This book helped me to think about what I wanted in a job and identify what made me stand out as an applicant. It helped me to refine my resume, highlight important skills, knowledge and attitudes, and give an effective interview. It was recommended to me by a friend and colleague and is a great resource.
Tip #4: Estimate that it will take at least 1 year to get the job you want.
Apply for the job 1 year in advance, because it could really take that long. Especially when it involves an overseas post, there are administrative things that have to be done like processing VISAs, medical clearances and security background checks. I submitted an electronic application to CRS in July of 2016 while I was still in Mexico. I was invited for a video interview in October 2016 and a language test in November (applicants have to be fluent in either Spanish, French or Arabic). In February 2017, I interviewed face-to-face at CRS headquarters in Baltimore. I was officially notified that I’d gotten the job in March 2017, but the actual start date was in August 2017. So you can see, it literally took a year from the date applied to actually start the job. Also, it was a relief to have a job already lined up after service.
Tip #5: Apply for the job you care about even if you think you are not completely qualified for it.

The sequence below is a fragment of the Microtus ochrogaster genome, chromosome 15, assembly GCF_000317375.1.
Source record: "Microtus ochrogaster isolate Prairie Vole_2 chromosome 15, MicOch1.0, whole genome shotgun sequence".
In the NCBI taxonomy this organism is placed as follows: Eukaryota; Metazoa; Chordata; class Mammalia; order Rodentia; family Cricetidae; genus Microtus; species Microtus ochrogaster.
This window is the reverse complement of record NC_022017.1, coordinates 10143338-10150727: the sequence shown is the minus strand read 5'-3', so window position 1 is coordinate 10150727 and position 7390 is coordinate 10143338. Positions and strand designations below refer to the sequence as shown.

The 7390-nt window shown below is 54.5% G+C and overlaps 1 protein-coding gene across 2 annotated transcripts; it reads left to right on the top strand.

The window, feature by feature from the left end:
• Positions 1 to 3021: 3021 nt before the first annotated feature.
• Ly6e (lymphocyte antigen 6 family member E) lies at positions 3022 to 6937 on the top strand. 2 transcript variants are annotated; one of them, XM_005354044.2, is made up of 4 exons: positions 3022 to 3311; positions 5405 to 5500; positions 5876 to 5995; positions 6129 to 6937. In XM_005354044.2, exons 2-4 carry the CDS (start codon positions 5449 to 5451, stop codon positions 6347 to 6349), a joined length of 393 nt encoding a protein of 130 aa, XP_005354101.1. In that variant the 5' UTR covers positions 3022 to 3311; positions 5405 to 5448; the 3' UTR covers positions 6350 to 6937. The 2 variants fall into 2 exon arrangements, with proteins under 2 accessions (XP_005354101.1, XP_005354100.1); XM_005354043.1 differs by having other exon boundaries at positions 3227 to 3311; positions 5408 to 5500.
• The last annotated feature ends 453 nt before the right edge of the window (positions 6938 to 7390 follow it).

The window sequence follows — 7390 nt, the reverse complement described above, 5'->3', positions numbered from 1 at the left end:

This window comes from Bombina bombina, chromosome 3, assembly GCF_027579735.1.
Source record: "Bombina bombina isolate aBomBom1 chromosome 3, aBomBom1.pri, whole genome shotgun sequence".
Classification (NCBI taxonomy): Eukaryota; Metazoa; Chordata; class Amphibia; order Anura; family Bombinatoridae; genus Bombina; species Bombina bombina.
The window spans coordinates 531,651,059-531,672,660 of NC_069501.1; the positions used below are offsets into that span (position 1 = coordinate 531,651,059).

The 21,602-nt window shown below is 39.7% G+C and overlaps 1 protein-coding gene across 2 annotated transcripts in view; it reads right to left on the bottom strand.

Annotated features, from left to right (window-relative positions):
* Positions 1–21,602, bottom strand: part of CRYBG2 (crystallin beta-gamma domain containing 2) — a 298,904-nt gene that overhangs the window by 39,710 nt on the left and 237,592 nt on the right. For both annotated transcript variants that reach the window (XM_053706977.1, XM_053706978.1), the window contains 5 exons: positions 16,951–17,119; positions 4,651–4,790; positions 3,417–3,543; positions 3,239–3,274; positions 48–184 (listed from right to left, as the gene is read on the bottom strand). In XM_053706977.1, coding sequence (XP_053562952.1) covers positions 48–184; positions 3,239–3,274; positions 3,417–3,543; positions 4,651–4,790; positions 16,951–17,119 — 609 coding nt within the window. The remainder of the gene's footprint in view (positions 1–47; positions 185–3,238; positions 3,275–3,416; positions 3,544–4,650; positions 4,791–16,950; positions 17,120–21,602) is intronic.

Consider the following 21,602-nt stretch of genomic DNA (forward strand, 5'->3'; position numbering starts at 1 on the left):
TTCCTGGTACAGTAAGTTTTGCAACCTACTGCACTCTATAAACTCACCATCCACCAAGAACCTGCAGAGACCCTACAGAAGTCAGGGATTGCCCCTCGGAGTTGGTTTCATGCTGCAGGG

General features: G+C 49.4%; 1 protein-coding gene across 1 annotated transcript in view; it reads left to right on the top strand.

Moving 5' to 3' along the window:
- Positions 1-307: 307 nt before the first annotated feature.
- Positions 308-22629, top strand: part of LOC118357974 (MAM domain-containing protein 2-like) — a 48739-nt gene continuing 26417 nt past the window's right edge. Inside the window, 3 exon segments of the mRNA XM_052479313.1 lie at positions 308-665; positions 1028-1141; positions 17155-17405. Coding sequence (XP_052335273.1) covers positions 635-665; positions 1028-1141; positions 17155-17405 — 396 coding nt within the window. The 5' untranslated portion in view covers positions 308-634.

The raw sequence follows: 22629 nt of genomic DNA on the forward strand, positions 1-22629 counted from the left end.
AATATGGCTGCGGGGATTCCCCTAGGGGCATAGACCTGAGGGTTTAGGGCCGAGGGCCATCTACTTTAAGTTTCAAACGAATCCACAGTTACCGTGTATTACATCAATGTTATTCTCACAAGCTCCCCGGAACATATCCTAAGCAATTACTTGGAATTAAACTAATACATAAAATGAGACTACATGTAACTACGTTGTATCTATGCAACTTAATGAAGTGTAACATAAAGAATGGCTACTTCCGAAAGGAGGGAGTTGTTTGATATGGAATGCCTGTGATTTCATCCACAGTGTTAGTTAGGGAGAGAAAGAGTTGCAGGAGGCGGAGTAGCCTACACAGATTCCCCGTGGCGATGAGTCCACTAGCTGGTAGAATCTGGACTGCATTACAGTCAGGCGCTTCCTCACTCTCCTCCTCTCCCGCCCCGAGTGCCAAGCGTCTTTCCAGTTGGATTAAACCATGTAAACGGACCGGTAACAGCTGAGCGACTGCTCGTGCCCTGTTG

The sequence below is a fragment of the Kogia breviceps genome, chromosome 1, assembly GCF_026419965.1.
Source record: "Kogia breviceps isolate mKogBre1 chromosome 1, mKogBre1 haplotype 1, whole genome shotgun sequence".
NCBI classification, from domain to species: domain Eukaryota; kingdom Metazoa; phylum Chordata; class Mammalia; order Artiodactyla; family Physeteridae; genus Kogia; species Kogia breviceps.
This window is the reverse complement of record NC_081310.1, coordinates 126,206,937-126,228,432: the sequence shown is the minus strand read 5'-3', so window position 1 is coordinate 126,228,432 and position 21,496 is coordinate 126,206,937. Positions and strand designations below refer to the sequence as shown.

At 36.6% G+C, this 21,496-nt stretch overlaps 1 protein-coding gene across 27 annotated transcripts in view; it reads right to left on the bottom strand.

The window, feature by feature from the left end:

Like many people, if I read a job description that I felt I wasn’t 100% qualified for, I wouldn’t apply. My dad encouraged me to go for it and assured me that I was good enough, but I brushed off his comments, thinking he was just being a dad. He is also the kind of dad that tells his kids when they’re 5, 7 and 11 years old that they should publish their books and sell their artwork. A couple of years ago I talked to a guy from USAID who advised me to read a book by Sheryl Sandberg (chief operating officer of Facebook) called Lean In, and basically told me the same thing my dad was trying to tell me. He said, “Don’t hold yourself back because of perceptions you have about your abilities. Accept the challenge, and you’ll get more offers than you can handle and discover you can do more than you give yourself credit for.” I read Lean In. Sheryl pointed out that as women, we often hold ourselves back from opportunities because of things that haven’t even happened yet (personal life goals such as marriage, raising a family, fear of not being able to balance etc) or lack of confidence in our abilities. One statistic she reported really stuck with me. She said that women apply for jobs they think they are 100% qualified for, while men apply to jobs they think they are 60% qualified for. So, I took her lead and started applying for jobs I felt I was 70-80% qualified for, including CRS. Long story short, if I hadn’t been confident enough to go for it, I wouldn’t have the job I do now. And by the way, I am kicking ass.
Tip #6: Be patient and don’t give up.
Finally learning to listen to my dad, he told me something that helped me during times of frustration during the job search. He said this, “Good people will always find work. If one opportunity doesn’t work out there will be another. Think of all the people in this world who haven’t had the same quality education as you, life experiences and network. If YOU can’t get a job, where is the hope for the rest of the people? So just relax and don’t let that stress cloud your focus.”